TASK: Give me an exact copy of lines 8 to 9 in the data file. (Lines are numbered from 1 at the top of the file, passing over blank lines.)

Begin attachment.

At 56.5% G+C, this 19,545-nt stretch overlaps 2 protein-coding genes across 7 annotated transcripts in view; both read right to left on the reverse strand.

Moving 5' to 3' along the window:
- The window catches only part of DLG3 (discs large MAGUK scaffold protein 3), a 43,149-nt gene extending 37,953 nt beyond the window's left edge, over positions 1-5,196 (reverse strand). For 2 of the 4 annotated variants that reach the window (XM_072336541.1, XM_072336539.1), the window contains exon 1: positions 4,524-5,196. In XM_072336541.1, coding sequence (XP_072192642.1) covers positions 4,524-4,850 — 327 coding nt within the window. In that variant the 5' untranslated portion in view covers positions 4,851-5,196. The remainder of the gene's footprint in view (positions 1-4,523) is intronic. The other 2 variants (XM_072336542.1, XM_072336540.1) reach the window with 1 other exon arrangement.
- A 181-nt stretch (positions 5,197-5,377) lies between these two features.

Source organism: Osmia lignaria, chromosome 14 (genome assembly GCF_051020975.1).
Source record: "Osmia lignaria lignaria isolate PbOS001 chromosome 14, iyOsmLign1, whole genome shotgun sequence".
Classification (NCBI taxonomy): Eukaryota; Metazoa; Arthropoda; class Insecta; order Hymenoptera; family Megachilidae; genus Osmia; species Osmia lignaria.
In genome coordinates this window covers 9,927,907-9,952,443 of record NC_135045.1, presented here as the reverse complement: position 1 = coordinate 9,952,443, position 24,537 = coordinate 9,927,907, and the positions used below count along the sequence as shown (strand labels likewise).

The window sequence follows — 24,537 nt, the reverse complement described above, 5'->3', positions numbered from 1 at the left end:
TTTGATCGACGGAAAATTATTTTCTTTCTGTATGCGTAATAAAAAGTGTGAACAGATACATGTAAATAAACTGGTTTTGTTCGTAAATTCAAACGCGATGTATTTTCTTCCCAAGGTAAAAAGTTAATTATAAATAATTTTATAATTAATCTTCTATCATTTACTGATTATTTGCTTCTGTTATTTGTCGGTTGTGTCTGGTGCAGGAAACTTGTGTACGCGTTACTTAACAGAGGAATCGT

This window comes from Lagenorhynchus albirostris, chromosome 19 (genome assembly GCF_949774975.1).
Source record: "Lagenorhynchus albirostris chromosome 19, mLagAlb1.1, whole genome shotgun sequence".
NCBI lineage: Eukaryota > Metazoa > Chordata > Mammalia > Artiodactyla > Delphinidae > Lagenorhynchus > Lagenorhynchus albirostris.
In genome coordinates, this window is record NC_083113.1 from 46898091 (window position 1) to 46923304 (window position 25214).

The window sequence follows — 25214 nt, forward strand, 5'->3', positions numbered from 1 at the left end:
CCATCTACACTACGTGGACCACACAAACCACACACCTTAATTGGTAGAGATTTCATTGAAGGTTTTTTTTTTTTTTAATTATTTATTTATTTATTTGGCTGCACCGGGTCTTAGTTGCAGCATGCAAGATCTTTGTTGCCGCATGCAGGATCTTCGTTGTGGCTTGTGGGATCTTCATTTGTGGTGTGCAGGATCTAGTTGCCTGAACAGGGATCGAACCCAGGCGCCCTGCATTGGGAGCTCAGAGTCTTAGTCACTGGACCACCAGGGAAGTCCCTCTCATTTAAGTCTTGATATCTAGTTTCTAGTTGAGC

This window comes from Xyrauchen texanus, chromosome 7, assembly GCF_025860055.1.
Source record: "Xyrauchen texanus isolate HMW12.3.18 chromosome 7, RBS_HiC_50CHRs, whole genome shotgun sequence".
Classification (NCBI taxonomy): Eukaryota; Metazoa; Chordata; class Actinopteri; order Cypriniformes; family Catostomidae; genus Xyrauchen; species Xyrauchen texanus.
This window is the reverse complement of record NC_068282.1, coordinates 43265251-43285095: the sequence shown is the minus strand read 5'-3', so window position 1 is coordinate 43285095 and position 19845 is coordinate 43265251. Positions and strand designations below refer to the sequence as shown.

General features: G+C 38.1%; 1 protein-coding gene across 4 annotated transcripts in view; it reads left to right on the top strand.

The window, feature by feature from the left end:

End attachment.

In genome coordinates this window covers 9,927,907-9,952,443 of record NC_135045.1, presented here as the reverse complement: position 1 = coordinate 9,952,443, position 24,537 = coordinate 9,927,907, and the positions used below count along the sequence as shown (strand labels likewise).

The window sequence follows — 24,537 nt, the reverse complement described above, 5'->3', positions numbered from 1 at the left end: